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7 steps to end chronic dieting

Empty white plate with fork and knife

How many times have you promised yourself your new diet will really work this time? 

You go along for a while and lose some weight, thinking, “This time I’ve got it.” But then, in a matter of days, weeks, or months, you find yourself eating the very foods you’ve restricted, and this cycle repeats again and again. If chronic dieting describes your experience over the years—or even over decades—it’s important to know that it’s not your fault. There’s a way out of this battle with food so that you can stop fighting and make peace.

Please note: If you find yourself consistently undereating or bingeing, you may have an eating disorder and should consider talking with a mental health professional who can help you make peace with food.

The chronic dieting cycle

To break free from chronic dieting, you first need to understand how the diet cycle works. No one wakes up in the morning and says “I look great and feel so healthy—I think I’ll start a new diet.” Instead, thoughts such as “I’m too fat,” “I’m unhealthy,” or “My thighs rub together” are typical beliefs that lead to food restrictions for weight loss. 

These thoughts lead you to choose from the hundreds of plans and programs that promise weight loss. Whether it’s counting calories or points, eliminating certain foods or food groups, or going for long periods of time without eating, each of these methods requires you to control food in some way to achieve weight loss. As you follow your plan, you’re likely to feel a sense of virtuousness, almost like a “high.” Furthermore, just about every diet will result in weight loss in the short run. 

But if starting a diet feels good and produces weight loss, you then have to wonder: Why do approximately 95% of people who go on a diet gain back the weight? And why do a third to two-thirds of people end up at a weight higher than their pre-diet weight? The answer lies in the psychological and physiological deprivation that’s built into the diet cycle.

The role of deprivation

Psychological deprivation occurs when we know there’s something we want that we can’t have. Take a moment to think about what you would do if you were told that starting tomorrow, you can never have ice cream again. Most people would respond that they’d have it tonight, whether they’re hungry for it or not—and that they’d eat much more of it than their body needs. It’s common for people who plan to start a diet on an upcoming Monday or on January 1 to find themselves eating larger quantities of food ahead of time.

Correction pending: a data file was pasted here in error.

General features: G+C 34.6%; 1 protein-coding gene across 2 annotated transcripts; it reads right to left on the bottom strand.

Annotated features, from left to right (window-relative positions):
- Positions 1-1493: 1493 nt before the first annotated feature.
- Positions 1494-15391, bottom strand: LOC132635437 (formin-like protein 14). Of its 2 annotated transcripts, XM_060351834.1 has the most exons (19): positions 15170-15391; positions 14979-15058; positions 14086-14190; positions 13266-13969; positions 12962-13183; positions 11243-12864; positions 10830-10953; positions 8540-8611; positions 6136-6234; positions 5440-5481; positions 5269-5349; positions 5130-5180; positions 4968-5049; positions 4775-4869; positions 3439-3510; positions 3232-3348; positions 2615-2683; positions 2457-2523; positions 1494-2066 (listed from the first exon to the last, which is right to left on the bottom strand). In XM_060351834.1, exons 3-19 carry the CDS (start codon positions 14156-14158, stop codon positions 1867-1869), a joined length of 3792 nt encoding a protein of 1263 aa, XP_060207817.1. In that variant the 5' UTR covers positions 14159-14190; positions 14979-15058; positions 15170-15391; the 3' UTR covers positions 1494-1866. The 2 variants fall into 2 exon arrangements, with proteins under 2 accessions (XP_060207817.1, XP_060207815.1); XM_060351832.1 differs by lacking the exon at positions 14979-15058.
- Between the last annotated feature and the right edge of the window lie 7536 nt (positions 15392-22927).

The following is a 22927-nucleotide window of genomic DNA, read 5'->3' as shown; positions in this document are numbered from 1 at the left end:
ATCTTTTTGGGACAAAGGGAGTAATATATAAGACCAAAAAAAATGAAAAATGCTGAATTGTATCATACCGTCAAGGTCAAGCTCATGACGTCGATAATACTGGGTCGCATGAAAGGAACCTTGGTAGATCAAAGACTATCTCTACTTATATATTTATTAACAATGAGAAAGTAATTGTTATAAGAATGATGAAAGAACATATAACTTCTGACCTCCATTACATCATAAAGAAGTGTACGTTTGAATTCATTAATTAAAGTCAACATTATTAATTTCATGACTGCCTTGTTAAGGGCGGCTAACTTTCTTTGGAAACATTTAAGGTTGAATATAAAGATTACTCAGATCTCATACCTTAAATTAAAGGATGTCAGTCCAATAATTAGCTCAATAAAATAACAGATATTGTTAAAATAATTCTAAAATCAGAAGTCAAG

Physiological deprivation refers to underfeeding your body and thereby not meeting its needs for energy. The human body is wired for survival, and there are all kinds of mechanisms beyond conscious control that come into play when you don’t take in enough energy through food to nourish it properly. Your body doesn’t know that you’re dieting to meet the fashion of the time, so it lowers your metabolism to make sure you stay alive. It also tries to help you prepare for future famines by getting better at storing fat. Hormones kick in that make you feel hungrier sooner and make it take longer to feel full. Your body is just doing its job!

These physical and psychological factors send strong messages that eventually compel you to break through your food restrictions and eat the very foods you’ve been trying to avoid. Does that sound familiar? Unfortunately, when you find yourself going off your diet, you’re also likely to feel out of control. You may even feel shame—first that your body doesn’t conform to cultural ideals, and then because you can’t stick to your diet so you can fit in better. But keep in mind that you haven’t failed your diet: Your diet has failed you. 

Breaking the cycle

When you make peace with food, eating becomes a source of nourishment and pleasure. Here are seven steps to help you end chronic dieting and heal your relationship with food.

1.  Let go of the diet mindset

“I’m being good today,” “It’s a cheat day,” and “Sweets are bad for you” are all typical comments that reflect the diet mindset. When you tell yourself certain foods are off-limits, you’re likely to think about them more—and once you start eating them, you may find it hard to stop. When you stop categorizing foods as “good” or “bad” and “healthy” or “unhealthy,” you can end the deprivation that results from these food restrictions and almost always leads to rebound eating. Instead, you can learn to enjoy all types of foods.

2.  Learn attuned/intuitive eating